New Programmable, Expanding Foam Polymer

Desktop Metal FreeFoam enables heat-activated 3D printing of foam parts.

Desktop Metal FreeFoam enables heat-activated 3D printing of foam parts.

These automotive seats were 3D printed using FreeFoam photopolymer resin that can be expanded in an oven after printing. The seat on the left showcases the material after 3D printing but before expansion, while the seat on the right shows the fully expanded seat after a quick trip through an oven. The seats were 3D printed on the ETEC Xtreme 8K top-down DLP printer shown in the background. Image courtesy of Business Wire/Desktop Metal.

Desktop Metal has released FreeFoam, a new family of photopolymer resins that produces durable and dimensionally accurate closed cell foam parts without tooling.

According to the company, parts made with FreeFoam are already being manufactured with companies in the automotive and furnishing markets, with broad commercial availability of FreeFoam material slated for 2023. You can see a vide of the printing process here.

“FreeFoam is one of the most exciting and commercially significant photopolymer solutions to come to market in the industrial printing space in years,” said Ric Fulop, Founder and CEO of Desktop Metal. “The market for conventionally manufactured foam has many challenges – from expensive molds that limit designs, to dense and heavy foams that absorb water and are expensive to ship and drive, to the inability to easily dial in strength and Shore hardness values in specific foam designs.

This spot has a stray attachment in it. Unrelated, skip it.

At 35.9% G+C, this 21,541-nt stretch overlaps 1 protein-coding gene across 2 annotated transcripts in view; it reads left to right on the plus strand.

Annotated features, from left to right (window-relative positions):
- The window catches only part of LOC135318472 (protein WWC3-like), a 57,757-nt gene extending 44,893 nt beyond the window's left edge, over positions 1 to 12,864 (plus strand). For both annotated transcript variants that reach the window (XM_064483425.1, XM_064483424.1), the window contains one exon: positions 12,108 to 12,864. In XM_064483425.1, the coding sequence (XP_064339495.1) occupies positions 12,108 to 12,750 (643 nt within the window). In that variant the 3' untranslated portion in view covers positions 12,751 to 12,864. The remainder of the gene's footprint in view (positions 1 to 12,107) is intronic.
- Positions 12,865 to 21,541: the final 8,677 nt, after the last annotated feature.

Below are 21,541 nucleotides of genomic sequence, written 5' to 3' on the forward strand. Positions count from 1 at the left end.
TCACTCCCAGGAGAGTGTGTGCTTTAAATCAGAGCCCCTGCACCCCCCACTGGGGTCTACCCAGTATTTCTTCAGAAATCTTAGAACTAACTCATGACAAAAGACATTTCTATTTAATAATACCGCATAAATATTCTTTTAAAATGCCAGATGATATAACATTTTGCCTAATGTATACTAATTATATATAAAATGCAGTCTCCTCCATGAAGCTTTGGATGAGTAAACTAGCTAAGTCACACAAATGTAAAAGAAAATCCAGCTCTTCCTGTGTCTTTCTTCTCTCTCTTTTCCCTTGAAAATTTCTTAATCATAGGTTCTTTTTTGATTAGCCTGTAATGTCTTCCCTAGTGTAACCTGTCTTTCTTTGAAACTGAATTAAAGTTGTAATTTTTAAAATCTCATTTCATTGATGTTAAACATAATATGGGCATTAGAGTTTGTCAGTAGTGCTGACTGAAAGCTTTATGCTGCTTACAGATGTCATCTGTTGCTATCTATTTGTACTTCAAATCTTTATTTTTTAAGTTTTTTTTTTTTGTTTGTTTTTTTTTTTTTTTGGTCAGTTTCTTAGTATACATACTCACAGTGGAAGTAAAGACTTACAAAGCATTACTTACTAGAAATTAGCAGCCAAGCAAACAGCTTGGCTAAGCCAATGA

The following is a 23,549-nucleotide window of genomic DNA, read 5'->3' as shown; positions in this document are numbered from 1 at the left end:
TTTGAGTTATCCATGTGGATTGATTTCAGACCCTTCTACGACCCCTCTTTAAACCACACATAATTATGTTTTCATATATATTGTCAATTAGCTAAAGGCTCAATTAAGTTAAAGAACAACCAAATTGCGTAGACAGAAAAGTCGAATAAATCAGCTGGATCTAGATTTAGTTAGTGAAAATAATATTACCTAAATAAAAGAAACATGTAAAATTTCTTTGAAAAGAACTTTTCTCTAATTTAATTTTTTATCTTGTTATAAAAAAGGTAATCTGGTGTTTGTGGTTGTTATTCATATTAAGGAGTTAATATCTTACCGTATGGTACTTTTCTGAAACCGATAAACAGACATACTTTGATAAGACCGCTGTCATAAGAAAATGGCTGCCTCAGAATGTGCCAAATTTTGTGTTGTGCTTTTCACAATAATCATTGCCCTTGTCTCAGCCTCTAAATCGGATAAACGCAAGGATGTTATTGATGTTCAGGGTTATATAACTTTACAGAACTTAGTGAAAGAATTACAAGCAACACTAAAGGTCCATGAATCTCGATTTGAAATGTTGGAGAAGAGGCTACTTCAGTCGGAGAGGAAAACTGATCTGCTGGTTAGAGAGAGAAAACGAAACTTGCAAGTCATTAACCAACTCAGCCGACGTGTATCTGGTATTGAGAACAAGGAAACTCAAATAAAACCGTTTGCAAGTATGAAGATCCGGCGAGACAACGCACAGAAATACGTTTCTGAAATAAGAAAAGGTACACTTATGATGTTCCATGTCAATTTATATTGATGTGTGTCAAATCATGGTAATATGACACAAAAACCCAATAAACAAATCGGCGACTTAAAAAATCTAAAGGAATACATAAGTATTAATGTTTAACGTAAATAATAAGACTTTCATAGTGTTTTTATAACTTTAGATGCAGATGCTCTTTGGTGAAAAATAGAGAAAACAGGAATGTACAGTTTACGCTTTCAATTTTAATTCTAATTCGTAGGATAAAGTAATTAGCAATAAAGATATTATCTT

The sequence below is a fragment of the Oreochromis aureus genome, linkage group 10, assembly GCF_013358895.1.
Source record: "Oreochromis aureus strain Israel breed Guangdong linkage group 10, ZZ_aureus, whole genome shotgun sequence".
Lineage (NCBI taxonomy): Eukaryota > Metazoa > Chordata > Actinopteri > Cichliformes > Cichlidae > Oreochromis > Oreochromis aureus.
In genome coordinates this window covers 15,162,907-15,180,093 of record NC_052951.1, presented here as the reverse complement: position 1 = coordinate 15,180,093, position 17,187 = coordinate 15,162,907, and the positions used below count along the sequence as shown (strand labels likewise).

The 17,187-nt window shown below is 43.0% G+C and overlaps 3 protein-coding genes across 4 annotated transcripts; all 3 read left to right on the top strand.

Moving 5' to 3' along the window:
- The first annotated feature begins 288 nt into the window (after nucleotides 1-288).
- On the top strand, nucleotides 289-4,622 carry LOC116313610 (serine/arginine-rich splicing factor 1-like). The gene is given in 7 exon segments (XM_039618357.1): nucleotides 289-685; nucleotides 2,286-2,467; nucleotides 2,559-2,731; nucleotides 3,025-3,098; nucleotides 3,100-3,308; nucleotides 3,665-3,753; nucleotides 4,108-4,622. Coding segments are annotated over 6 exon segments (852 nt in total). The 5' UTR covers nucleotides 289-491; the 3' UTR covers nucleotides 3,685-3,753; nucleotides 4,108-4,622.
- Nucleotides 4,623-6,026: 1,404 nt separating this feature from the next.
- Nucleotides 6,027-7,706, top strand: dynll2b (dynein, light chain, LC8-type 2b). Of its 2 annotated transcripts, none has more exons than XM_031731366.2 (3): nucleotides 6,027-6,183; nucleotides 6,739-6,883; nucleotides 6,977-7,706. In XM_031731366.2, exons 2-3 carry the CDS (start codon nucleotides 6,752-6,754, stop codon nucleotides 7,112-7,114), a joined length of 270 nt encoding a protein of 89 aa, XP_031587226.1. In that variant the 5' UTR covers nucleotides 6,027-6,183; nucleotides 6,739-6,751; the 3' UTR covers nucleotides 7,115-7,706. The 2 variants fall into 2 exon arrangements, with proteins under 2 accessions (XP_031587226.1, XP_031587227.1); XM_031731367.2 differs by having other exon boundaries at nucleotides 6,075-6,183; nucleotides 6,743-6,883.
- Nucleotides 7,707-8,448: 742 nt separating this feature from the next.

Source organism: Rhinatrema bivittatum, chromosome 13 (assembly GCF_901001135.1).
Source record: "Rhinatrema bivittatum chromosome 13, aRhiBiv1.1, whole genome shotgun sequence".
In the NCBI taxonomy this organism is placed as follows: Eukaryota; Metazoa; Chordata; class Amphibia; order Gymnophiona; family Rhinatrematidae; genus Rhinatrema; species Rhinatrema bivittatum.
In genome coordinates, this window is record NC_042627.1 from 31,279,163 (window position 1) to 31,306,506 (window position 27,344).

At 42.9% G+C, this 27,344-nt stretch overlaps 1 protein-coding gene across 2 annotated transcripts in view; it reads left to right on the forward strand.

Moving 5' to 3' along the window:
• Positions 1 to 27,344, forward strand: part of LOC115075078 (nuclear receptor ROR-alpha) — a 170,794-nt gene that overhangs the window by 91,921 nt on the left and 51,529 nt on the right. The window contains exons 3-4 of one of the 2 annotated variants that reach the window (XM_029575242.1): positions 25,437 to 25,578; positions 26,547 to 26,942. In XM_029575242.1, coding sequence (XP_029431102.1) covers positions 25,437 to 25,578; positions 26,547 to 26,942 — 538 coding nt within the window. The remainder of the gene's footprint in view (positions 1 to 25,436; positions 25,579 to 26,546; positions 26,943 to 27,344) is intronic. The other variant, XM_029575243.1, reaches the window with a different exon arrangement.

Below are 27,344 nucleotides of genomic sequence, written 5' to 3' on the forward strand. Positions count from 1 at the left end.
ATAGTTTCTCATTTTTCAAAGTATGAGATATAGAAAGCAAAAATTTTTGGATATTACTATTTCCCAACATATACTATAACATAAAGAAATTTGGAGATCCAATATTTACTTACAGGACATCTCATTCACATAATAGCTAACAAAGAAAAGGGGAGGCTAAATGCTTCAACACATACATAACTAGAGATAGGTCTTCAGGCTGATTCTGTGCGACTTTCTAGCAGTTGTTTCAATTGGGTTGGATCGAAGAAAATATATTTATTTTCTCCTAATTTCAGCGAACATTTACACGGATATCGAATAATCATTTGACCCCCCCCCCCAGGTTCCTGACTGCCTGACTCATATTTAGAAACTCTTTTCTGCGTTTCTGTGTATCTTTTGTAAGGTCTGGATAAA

“We’re especially excited to reveal our FreeFoam innovation in Metro Detroit, where our new foam material can help lightweight cars and trucks while preserving the performance and comfort expected in foam seating. With FreeFoam, Desktop Metal is ready to liberate the foam market from its many challenges.”

FreeFoam was invented and developed by Texas-based Adaptive3D, a subsidiary of Desktop Metal that was acquired in 2021.

FreeFoam resins are 3D printed similar to other photopolymer resins using DLP. After 3D printing, FreeFoam parts can be expanded on-demand during a brief heating cycle in an oven at approximately 160-170°C (320-340°F). The printed parts contain dispersed heat-activated foaming agents that create closed cell pores inside the material. This process causes FreeFoam resins to consistently expand 2 to 7 times their as-printed sizes depending on the grade of resin, achieving final parts within desired tolerances, the company said.

This allows 3D printers to produce much larger final foam parts than the printers’ original build areas and will enable foam products to be shipped at compact sizes and expanded at the final point of assembly or commercial use.

While preliminary specifications for FreeFoam are now available, Desktop Metal plans to offer several grades of FreeFoam resins enabling different Shore hardness values and other specific materials properties such as water resistance for the outdoor furnishing market.

FreeFoam is part of the recently launched DuraChain category of one-part, one-pot photopolymers that leverage a Photo Polymerization-Induced Phase Separation process. When illuminated during DLP printing, these materials phase separate at the nano level into a material that cures into a resilient, high-performance polymer network. DuraChain enables FreeFoam parts to be foamed with control in an oven without a mold.

FreeFoam will initially be 3D printable exclusively on the ETEC Xtreme 8K top-down DLP system from Desktop Metal’s polymer 3D printing brand. You can learn more here

Sources: Press materials received from the company and additional information gleaned from the company’s website.

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